Intolerance is epidemic in the world today. At least 62% of what Donald Trump makes statements on is wrong. I mean wrong. (http://www.politifact.com/personalities/donald-trump/)
I mean wrong in that there is actually prove. I can say the Toronto Maple Leafs won the Stanley Cup last year, but I would be wrong. Therefore, when Donald Trump shows a video of Mexicans raiding the southern border of the USA and it’s actually footage from Morocco we should know this. Or when he says Bernie Saunders will tax “you people” to 90 percent, he is wrong because Saunders primarily plans to tax the rich, not “you people.” Another 30 percent of what he says is mostly false or only half true. These items are perhaps more debatable, but we are still painting a rather skewed picture. Only 8 percent of what he says is mostly true or true. This sort of misinformation is practiced not only by Trump, but by terrorist groups, such as ISIS, who manipulate the Quran to religiously support their own ambition.
We live in an age where people have more information available to them on their smartphones then the US President did in 1998. However, people can still believe Donald Trump and others who speak lies. This is where the roots of intolerance lay; ignorance. Many people are highly ignorant and simply ignore the information available to them or simply do not have the skills to access and assess it. This is where the failure lies in education. The information available on the internet is vast, but also riddled with falsity.
The primary tool of education in a world so saturated with stimulation and information is to promote and teach critical thinking. This is where we are presently failing. I do not care if my students can remember Romeo and Juliet’s plot or can tell me all the details of a WWII battle. I care that they can read or listen to something and judge the validity of the information and the bias of the source and not simply accept it as fact. I want them to be critical of what I say as well.
This article should be judged. But judged fairly. Discounting my arguments by attacking me personal does not disrupt what I am saying. Calling me any sort of name does not help your cause. It just makes you look foolish. I have bias. Everyone has bias. I am a teacher. I live in Kuwait. I have lived in China. I am Canadian. I am half-German. I was raised in a small town community location on a large, but slow paced island. My parents are divorced. All of these and every moment up to this one in my life taint slightly my world views and consequently how I construct this argument. I have tried to eliminate the bias and therefore, it is your job, as the reader, to see if I have done so successfully. If any arguments I make are overly distorted, it is your job to find the holes in the logic and discount it. Education today must promote critical thinking to limit ignorance in society.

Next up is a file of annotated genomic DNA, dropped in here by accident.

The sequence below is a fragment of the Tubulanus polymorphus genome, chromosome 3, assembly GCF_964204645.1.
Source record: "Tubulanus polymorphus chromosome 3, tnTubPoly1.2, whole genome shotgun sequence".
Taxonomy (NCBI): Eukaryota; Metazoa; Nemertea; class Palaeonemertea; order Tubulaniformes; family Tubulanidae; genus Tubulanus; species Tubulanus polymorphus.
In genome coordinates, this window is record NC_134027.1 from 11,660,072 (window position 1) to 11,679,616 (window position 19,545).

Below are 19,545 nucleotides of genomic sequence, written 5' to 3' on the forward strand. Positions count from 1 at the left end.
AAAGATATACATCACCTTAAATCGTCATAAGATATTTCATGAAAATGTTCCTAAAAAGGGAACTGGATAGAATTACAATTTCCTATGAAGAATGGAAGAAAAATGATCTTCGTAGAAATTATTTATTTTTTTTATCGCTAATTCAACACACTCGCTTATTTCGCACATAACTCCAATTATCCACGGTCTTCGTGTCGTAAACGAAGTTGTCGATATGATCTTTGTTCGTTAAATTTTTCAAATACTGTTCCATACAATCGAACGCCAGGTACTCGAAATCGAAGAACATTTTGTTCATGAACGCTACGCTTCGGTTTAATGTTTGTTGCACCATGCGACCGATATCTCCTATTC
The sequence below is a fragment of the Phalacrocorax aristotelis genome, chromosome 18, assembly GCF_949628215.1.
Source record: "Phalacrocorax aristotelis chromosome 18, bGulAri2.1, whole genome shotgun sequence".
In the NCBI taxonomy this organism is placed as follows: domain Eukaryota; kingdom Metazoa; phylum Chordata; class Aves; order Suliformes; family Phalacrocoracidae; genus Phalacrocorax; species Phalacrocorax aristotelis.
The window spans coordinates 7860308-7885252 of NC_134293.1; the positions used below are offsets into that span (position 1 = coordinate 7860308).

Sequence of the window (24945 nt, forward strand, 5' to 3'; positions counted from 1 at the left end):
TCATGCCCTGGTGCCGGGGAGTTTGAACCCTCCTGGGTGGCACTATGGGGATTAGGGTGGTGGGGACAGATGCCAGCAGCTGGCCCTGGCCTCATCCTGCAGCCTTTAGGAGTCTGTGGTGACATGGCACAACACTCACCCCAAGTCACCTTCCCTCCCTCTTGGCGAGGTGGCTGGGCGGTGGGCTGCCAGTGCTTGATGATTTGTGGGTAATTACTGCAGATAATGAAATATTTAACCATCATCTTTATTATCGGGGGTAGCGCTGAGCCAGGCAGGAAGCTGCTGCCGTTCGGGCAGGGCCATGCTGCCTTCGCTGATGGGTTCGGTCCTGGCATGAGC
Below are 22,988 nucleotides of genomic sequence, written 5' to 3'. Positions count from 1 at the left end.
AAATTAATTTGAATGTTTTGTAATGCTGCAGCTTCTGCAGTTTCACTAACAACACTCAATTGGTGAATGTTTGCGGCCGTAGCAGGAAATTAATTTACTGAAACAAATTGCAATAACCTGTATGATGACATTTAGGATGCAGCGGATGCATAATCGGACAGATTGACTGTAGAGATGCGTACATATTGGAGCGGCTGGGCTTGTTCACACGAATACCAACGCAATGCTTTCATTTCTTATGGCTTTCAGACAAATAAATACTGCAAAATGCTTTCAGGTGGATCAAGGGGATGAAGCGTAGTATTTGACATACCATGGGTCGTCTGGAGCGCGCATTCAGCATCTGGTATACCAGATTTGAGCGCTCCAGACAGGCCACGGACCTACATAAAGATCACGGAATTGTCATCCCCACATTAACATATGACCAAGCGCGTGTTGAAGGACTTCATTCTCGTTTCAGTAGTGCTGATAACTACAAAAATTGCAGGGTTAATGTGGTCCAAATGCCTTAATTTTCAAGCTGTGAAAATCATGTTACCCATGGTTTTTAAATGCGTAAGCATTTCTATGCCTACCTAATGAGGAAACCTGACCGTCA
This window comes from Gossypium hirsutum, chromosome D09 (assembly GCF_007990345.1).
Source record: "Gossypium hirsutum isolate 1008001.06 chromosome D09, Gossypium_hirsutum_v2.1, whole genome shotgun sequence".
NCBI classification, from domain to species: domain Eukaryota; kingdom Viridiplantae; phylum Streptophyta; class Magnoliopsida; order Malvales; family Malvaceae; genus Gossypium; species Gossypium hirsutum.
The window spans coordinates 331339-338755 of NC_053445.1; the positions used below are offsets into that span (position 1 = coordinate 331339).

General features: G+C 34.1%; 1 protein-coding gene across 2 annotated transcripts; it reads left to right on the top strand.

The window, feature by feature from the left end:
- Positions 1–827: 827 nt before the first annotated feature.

However, many people are past the point of schooling. That does not mean that anyone cannot practice compassion, eliminate ignorance, and create a tolerant world. It can be done simply by trying on a day to day basis to put yourself in the shoes or bare feet of others. The first thing that needs to be accepted in this process is that all human lives are equal. If you value the life of the child in your neighbourhood more than any other, the purpose of the exercise is lost.
The people of the world are in essence the same. Yes there are vastly different cultures. Each one can be critiqued heavily. For example, Western culture with its materialistic and superficial decadence, combined with excessive sexualisation of culture. Any other culture from larger definitions to individual countries have the negative and positive aspects. They are however equal and the people within them want similar life goals.
Firstly, they want to live. They want to eat. It sounds simple, but many people are not guaranteed these things. Therefore, when my initial reaction to the almost false niceness of Thai people was to say that they were not friendly, I was being highly unfair. If the tuk-tuk driver with a wife and three kids at home does not want to waste one minute of his work day giving me free directions, once he realizes I am not buying anything, that is not him being rude, or “not nice,” he said goodbye, but simply practical. There were at least 10 other tourist walking by in that minute, why should he sacrifice much needed money for his family to be friendly to me. In China they still eat dog. Oh my, how terrible, what a primitive society (insert sarcasm sign if it is not obvious). China is a rapidly growing country and the Communist party, for their many faults, has dragged China and life quality rapidly forward. That being said there population is still mostly poor. Many families have a choice. Eat cheap dog meat or eat no meat and perhaps do not eat at all. Yes it has developed into a delicacy eaten by those who can afford to eat other things, but is breeding and eating dogs really that much different then cows, sheep, pigs, horses, chickens, camels, pigeons, turkey, etc.? Be careful not to judge people who often have more base motivations.